What will Durham's new women freemen be able to do?

Durham photographed from the air. Photo: Paul McQuillan Durham's freemen have ancient rights, now mostly unused, within the city boundaries

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A change in the law and a year of legal argument means 700 years of Durham's history has been reversed and the city's freemen can now include women.

The freemen of nearby Newcastle had campaigned for equal rights and, in 2009, were rewarded with the Local Democracy, Economic Development and Construction Act which overturned the previous ban on women.

But Durham's freemen had a problem.

Earlier attempts to boost numbers by admitting the husbands of the daughters of freemen - but still not the daughters themselves - had been set in stone in the Durham City Council Act of 1985.

The chairman of Durham's freeman, John Heslop, said this came about after staunch opposition to moves to increase membership by admitting women.

He said: "I think one of my predecessors said 'over my dead body will women will become part of this organisation'.

"So the daughter couldn't be a freeman but the husband of a daughter could be. Real emancipated stuff, you know," he laughs.

Durham's problem with the 2009 act was a clause stating any relevant acts of parliament still stood.

Durham needed to remove the 'son-in-law' provision in the 1985 act before it could move forward.

The freemen's attempts to get the necessary permission to proceed have taken well over a year.

In that time there have been 300 women sworn in as freemen in Newcastle, with 38 more currently going through the process.

Becoming a freeman

Contrary to popular belief a freeman is not someone who is given freedom of the city.

Originally they were members of craftsmen's and trades' guilds - the medieval equivalent of a trade union - in shire towns across the UK.

They could pass the title on to sons - but not daughters - and the honour could be conferred on men who had completed a recognised apprenticeship within the city or under the tutelage of a freeman.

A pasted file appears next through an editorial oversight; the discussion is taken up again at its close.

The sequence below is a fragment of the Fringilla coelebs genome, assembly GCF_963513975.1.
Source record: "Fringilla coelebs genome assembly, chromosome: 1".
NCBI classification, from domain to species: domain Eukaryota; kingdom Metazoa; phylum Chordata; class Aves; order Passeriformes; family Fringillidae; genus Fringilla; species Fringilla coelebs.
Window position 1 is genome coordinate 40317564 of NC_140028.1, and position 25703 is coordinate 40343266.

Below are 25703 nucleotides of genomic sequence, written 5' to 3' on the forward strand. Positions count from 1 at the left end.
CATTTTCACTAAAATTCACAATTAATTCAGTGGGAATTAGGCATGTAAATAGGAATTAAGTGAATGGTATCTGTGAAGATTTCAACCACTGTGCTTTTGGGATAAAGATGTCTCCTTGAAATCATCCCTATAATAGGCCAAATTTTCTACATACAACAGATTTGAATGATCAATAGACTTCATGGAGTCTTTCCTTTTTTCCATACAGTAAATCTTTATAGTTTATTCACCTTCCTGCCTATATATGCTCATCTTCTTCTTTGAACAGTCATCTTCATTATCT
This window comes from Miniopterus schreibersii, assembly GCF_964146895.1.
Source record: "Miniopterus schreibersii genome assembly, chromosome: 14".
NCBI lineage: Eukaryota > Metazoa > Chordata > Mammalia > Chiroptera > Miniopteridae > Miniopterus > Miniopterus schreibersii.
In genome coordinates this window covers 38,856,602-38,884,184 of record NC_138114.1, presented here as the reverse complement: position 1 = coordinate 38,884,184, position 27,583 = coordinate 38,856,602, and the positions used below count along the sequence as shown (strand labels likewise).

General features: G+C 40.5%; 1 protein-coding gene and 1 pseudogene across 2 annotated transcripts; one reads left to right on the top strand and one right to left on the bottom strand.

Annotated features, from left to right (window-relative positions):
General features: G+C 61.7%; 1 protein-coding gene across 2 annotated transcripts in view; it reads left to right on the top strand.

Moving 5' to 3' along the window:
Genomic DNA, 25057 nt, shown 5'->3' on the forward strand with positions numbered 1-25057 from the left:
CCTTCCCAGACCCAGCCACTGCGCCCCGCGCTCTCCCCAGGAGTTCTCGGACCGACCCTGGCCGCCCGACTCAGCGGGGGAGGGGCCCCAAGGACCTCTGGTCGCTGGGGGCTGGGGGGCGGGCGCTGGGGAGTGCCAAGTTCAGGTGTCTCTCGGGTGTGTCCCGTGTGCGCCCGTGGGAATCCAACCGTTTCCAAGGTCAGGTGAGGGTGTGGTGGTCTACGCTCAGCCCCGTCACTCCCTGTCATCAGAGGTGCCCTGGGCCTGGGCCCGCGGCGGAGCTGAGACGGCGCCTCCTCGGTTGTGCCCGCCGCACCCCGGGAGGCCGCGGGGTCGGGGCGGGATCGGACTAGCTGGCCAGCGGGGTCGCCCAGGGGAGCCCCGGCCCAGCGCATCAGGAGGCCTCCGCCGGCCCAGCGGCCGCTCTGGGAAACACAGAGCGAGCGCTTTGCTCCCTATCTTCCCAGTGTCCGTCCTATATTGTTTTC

Cows on Newcastle's Town Moor Newcastle's freemen exercise their right to graze cattle on the city's town moor

All three routes to membership still exist though Mr Heslop points out it is less easy in the modern world to decide what counts as an apprenticeship.

Where once Freemen had positions of authority similar to those of local councillors, their remaining privileges are largely nominal.

In Durham they have herbage rights on The Sands, an open space in the city centre, but nobody takes their cattle for a graze anymore.

But they do in Newcastle where cows on the Town Moor are a familiar sight.

Freemen also raise thousands of pounds for good causes and can use their rights to certain land to raise money.

Other than that, Mr Heslop says, freemen attend an annual dinner and also four guild days where new members are sworn in.

This is something he is hoping to change.

New blood

The admission of women was not entirely popular with what Mr Heslop calls "one or two dissenting voices" among older members.

He said: "I've had two or three wives of freemen who said they disagree with women becoming members because it throws away tradition and heritage and custom and practice."

Within Mr Heslop's own family there are 16 potential recruits and he has already had other enquiries.

He said: "There are an awful lot of latent freemen, if you want to call it that."

He thinks many women will join just because they can and this momentum might encourage eligible men who had previously not been interested.

History re-enactments on The Sands in Durham. Photo: Terry Ferdinand The freemen allow various entertainments to take place on The Sands to raise funds

Stuart Wright, a Durham undertaker and a freeman, wasted no time in suggesting a candidate, his time-served apprentice, Lynne Swann.

He said: "As a freeman I was brought to the brotherhood by other freeman and part of our remit as freemen is to bring new members in.

"There's no-one better than this lady who's dealt with thousands of Durham people over the years."

Mrs Swann, a funeral arranger, said: "When he suggested it to me I was taken aback at first.

"I have worked with Stuart for nearly 14 years now...and dealt with so many people and it would just be a wonderful opportunity and an honour, a privilege."

The widow of a freeman, Rita Brown has seven possible new applicants in her family and is delighted with the change in the law.

She said: "I'm over the moon that this is happening, for him.

"When they first brought son-in-laws my husband was dead against it, he said then it should have been daughters, so I'm pleased it's happened now, better late than never."

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